nance state, which can be observed with the svcs(1)  command
     svcs -x.

     In addition to the properties listed  above,  the  following
     property  can  be  used to invoke named as a user other than
     root:

     start/user

         Specifies the identity of  the  user  that  is  invoking
         named. See smf_method(5) and chroot(2).


  Signals
     In routine operation, signals should not be used to  control
     the nameserver; rndc(1M) should be used instead.

     SIGHUP

         Force a reload of the server.


     SIGINT, SIGTERM

         Shut down the server.


     The result of sending any other signals  to  the  server  is
     undefined.

  Configuration
     The named configuration file is too complex to  describe  in
     detail  here. A complete description is provided in the BIND
     9 Administrator Reference Manual. See SEE ALSO.

EXAMPLES
     Example 1 Configuring named to Transmit Only over IPv4  Net-
     works

     The following command sequence configures named such that it
     will transmit only over IPv4 networks.


       # svccfg -s svc:network/dns/server:default setprop \
       > options/ip_interfaces=IPv4
       # svcadm refresh svc:network/dns/server:default
       #



     Example 2 Listing Current Configuration File and Setting  an
     Alternative File

     The following sequence of commands lists the  current  named
     configuration file and sets an alternative file.


       # svcprop -p options/configuration_file dns/server:default
       /etc/named.conf
       # svccfg -s dns/server:default setprop \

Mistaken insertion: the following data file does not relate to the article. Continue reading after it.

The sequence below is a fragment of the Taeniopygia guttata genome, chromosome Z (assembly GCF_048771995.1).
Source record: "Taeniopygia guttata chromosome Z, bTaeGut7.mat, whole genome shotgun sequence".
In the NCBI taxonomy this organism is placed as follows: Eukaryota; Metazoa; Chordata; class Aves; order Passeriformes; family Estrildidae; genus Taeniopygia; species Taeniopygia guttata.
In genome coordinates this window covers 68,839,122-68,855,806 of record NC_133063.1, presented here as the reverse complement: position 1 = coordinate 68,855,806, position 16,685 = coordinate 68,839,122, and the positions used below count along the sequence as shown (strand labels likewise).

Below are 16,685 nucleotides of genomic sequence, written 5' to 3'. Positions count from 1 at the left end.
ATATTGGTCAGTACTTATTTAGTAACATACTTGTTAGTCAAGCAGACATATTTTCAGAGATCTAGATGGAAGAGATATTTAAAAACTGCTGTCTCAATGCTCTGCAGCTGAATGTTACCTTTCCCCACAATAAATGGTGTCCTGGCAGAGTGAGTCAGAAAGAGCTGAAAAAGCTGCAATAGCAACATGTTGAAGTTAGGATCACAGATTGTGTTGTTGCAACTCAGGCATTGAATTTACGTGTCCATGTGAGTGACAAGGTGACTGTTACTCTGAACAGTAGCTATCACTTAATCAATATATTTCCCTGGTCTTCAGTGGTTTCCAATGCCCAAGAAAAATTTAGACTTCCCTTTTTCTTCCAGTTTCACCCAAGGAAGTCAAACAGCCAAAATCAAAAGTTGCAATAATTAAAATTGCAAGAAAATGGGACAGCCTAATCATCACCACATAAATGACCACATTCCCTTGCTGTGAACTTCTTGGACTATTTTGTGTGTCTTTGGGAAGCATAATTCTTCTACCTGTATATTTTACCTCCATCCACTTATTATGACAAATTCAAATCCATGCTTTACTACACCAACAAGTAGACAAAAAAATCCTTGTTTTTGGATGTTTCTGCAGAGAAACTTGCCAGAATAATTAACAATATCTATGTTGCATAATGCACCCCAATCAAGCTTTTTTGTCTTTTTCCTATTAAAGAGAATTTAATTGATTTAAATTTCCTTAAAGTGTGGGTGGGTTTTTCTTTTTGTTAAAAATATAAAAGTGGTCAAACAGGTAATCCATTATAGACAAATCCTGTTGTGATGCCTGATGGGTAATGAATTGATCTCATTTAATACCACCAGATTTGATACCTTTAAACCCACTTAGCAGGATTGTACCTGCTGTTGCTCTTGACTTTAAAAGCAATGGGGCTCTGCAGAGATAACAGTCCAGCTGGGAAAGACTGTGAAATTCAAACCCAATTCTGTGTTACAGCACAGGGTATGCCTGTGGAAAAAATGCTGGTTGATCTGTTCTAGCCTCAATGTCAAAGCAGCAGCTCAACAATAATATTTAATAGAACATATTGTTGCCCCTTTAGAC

> options/configuration_file=/var/named/named.conf
       # svcadm refresh dns/server:default
       # svcprop -p options/configuration_file dns/server:default
       /var/named/named.conf



FILES
     /etc/named.conf

         default configuration file


     /var/run/named.pid

         default process-ID file


ATTRIBUTES
     See attributes(5) for descriptions of the  following  attri-
     butes:



     ____________________________________________________________
    |       ATTRIBUTE TYPE        |       ATTRIBUTE VALUE       |
    |_____________________________|_____________________________|
    | Availability                | SUNWbind                    |
    |_____________________________|_____________________________|
    | Interface Stability         | Standard                    |
    |_____________________________|_____________________________|


SEE ALSO
     svcs(1), rndc(1M), rndc-confgen(1M), svcadm(1M), svccfg(1M),
     svcprop(1),   chroot(2),  setuid(2),  bind(3SOCKET),  attri-
     butes(5), smf(5), smf_method(5)
     RFC 1033, RFC 1034, RFC 1035

     BIND 9 Administrator  Reference  Manual,  published  by  the
     Internet Systems Consortium and accessible at www.bind9.net

NOTES
     Source for BIND9 is available in the SUNWbind9S package.

BUGS
     By default, named attempts to contact remote name servers by
     either their IPv4 or IPv6 address, even though the host sys-
     tem does not have either IPv4 or IPv6 connectivity (that is,
     a  configured  and active interface). To address this issue,
     either provide the missing connectivity or use the  relevant
     -4  or  -6  command  line option. When using svccfg(1M), set
     application property options/ip_interfaces to either IPv4 or
     IPv6.










Man pages from Solaris 10 Update 8. See docs.sun.com and www.oracle.com for further documentation and Solaris information.